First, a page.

Plymouth: Nourishment of Eroded Overwash Areas at Long Beach

Find a description of this featured project funded through the Coastal Resilience Grant Program.

The Coastal Resilience Grant Program provides funding and technical assistance to municipalities and nonprofits to advance innovative local and regional efforts to address coastal flooding, erosion, and sea level rise impacts through communication and public outreach initiatives, vulnerability assessments, planning activities, engineering projects, and natural storm damage protection. 

The summary below describes a featured Coastal Resilience Grant project to highlight the range of projects eligible for funding and to demonstrate some of the lessons learned through project implementation. Coastal Resilience Grant Program - Featured Projects provides links to additional examples.

Project Summary

In Fiscal Year (FY) 2015, the Town of Plymouth received a grant to complete a dune nourishment project at eroded washover areas on Long Beach:

  • Project Category: Shoreline Restoration
  • Summary: The Town of Plymouth filled severely eroded washover areas in the dunes with rounded cobbles, gravel, and sand to increase storm damage protection and flood control for Plymouth Harbor. The mixture of cobbles, gravel, and sand is of similar size and texture to the existing beach sediment and is less susceptible to erosion than using sand alone.
  • Project Funding:
    • FY15 Grant Award: $279,080
    • Match: $162,675 (37% of total project cost)

Community Overview

Located on the South Shore of Massachusetts, Plymouth is New England’s oldest municipality and home to significant historic assets. The downtown waterfront area stretches four and a half miles, making the Town vulnerable to coastal storm and climate change impacts. Long Beach, a narrow barrier beach extending three miles northwest off of Plymouth’s mainland, helps protect the mainland shoreline, harbor, and navigational channel, and is a valuable public recreational resource.

Climate Impact

Severe storms have caused significant erosion on the southern portion of Long Beach. Waves can overtop the existing stone dike along Cape Cod Bay, rush over the dunes at a high velocity, and scour the dunes, creating channelized washover areas. In some of these areas, the dune elevation was so low that water could flow over Long Beach into Plymouth Harbor during above-average tides. These eroded washover areas weaken the storm damage protection function of the barrier beach and increase its susceptibility to breaching in significant coastal storms.

Coastal storm and climate change impacts directly affect Long Beach, including Ryder Way, a gravel road that serves as the only land access for emergency vehicles, 21 private properties, and recreational areas. Bird populations are also significantly impacted because Long Beach is an important nesting area for several species of coastal water birds and an important staging area for migrating shorebirds.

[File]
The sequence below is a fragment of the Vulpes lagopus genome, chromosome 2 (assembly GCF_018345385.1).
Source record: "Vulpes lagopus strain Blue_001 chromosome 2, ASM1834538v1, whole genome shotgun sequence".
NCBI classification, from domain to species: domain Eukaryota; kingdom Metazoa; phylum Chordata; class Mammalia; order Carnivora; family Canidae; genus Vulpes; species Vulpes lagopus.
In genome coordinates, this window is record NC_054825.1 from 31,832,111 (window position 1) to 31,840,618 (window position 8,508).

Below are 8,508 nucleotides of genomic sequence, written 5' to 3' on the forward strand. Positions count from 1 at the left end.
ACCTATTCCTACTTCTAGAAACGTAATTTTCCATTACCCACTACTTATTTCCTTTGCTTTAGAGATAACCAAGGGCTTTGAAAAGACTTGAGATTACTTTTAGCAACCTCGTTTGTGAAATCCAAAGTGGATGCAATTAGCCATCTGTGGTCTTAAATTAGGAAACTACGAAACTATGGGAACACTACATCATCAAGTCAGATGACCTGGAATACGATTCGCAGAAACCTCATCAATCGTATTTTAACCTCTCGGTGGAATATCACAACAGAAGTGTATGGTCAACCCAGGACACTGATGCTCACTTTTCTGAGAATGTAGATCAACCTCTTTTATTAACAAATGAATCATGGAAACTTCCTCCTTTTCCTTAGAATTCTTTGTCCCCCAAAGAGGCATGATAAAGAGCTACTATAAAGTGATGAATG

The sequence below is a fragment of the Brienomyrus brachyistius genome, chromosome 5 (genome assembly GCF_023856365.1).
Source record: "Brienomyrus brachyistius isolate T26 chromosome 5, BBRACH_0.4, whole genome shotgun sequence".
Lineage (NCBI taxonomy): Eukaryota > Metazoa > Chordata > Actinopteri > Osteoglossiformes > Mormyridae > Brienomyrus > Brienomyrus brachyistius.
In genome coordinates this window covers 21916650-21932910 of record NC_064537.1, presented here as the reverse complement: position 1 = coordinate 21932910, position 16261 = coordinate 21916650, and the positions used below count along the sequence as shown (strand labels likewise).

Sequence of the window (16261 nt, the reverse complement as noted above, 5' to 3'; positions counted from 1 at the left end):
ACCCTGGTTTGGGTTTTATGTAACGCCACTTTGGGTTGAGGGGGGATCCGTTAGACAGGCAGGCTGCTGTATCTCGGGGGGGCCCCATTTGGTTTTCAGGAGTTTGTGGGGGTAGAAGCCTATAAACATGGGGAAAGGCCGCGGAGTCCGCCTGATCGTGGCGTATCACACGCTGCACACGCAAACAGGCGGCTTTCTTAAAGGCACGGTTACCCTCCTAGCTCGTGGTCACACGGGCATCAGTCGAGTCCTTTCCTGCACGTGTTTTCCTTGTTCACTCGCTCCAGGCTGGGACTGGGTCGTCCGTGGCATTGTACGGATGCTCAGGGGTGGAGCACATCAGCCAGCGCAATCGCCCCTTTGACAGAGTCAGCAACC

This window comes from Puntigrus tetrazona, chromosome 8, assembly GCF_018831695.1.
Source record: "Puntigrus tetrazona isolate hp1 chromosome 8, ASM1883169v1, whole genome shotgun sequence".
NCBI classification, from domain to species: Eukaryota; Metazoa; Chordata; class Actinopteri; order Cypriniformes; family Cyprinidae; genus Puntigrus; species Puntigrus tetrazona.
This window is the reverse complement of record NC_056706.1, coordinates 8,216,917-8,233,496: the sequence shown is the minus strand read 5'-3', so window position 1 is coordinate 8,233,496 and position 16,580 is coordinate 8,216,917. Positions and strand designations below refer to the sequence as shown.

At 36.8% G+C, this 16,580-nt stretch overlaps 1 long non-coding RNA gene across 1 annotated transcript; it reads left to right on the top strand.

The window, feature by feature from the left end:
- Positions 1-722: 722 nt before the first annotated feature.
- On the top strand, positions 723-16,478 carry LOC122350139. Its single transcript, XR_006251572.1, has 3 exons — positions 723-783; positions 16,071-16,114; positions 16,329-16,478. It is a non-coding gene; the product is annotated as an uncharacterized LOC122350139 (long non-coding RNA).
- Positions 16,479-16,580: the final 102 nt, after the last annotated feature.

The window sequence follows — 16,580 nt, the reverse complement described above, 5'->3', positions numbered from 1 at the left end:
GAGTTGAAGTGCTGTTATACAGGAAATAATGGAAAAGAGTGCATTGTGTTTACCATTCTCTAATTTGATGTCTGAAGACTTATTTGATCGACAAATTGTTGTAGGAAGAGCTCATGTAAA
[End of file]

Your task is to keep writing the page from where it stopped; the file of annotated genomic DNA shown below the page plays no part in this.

Project Goals

The Town applied for a grant to nourish 10 severely eroded washover areas on Long Beach to help increase its resilience during coastal storm events. Elevating these low-lying washover areas to the same height as the surrounding dune spreads the flow of water over a larger surface area, which helps prevent overwash channels and reduces dune erosion. Filling the washover areas with compatible beach material (i.e., the mixture of sand, gravel, and cobble similar in size to the existing substrate) can increase project longevity by ensuring the material stays in place longer during storms than sand alone.

Approach and Result

The Town worked with the Massachusetts Division of Fisheries and Wildlife’s Natural Heritage & Endangered Species Program to determine the slope and elevation of the mixed-sediment nourishment that will enhance the natural function of the barrier beach while protecting nesting habitat for Piping Plovers and Least Terns, which are both protected by the Massachusetts Endangered Species Act. The Town developed a design plan and completed permitting so that construction could begin after the summer nesting and recreational beach season.

Construction services were provided by the Town’s Department of Public Works (DPW) and involved placing 12,365 tons of natural rounded gravel, cobble, and sand in 10 eroded sites (covering a total area of 106,897 square feet).

In March 2018, severe winter storms impacted the area. Town officials believe that Long Beach would have breached without the cobble nourishment.

Project Photos

view of eroded dune area

Eroded washover area looking north along Plymouth Long Beach prior to the nourishment.

view of eroded dune area

Eroded washover area behind the stone dike looking toward the ocean.

view of dump truck providing sediment for dune restoration

Sediments being added to nourish washover areas during project construction.

view of dune area after nourishment

Filled washover area after the nourishment looking south along Plymouth Long Beach.

view of dune area after nourishment

Filled washover area behind the stone dike looking toward the ocean.

Partners and Other Support

The project was managed by the Plymouth Department of Marine and Environmental Affairs and involved staff from the Plymouth DPW (foreman and heavy equipment operators) and Engineering Divisions. Together, the local project team provided 37% of the total project cost in cash contributions and in-kind services, which included outreach to and coordination with Long Beach property owners to keep residents informed throughout the project. The team worked in consultation with CZM, the Massachusetts Environmental Policy Act Office, and Natural Heritage & Endangered Species Program to secure permits.

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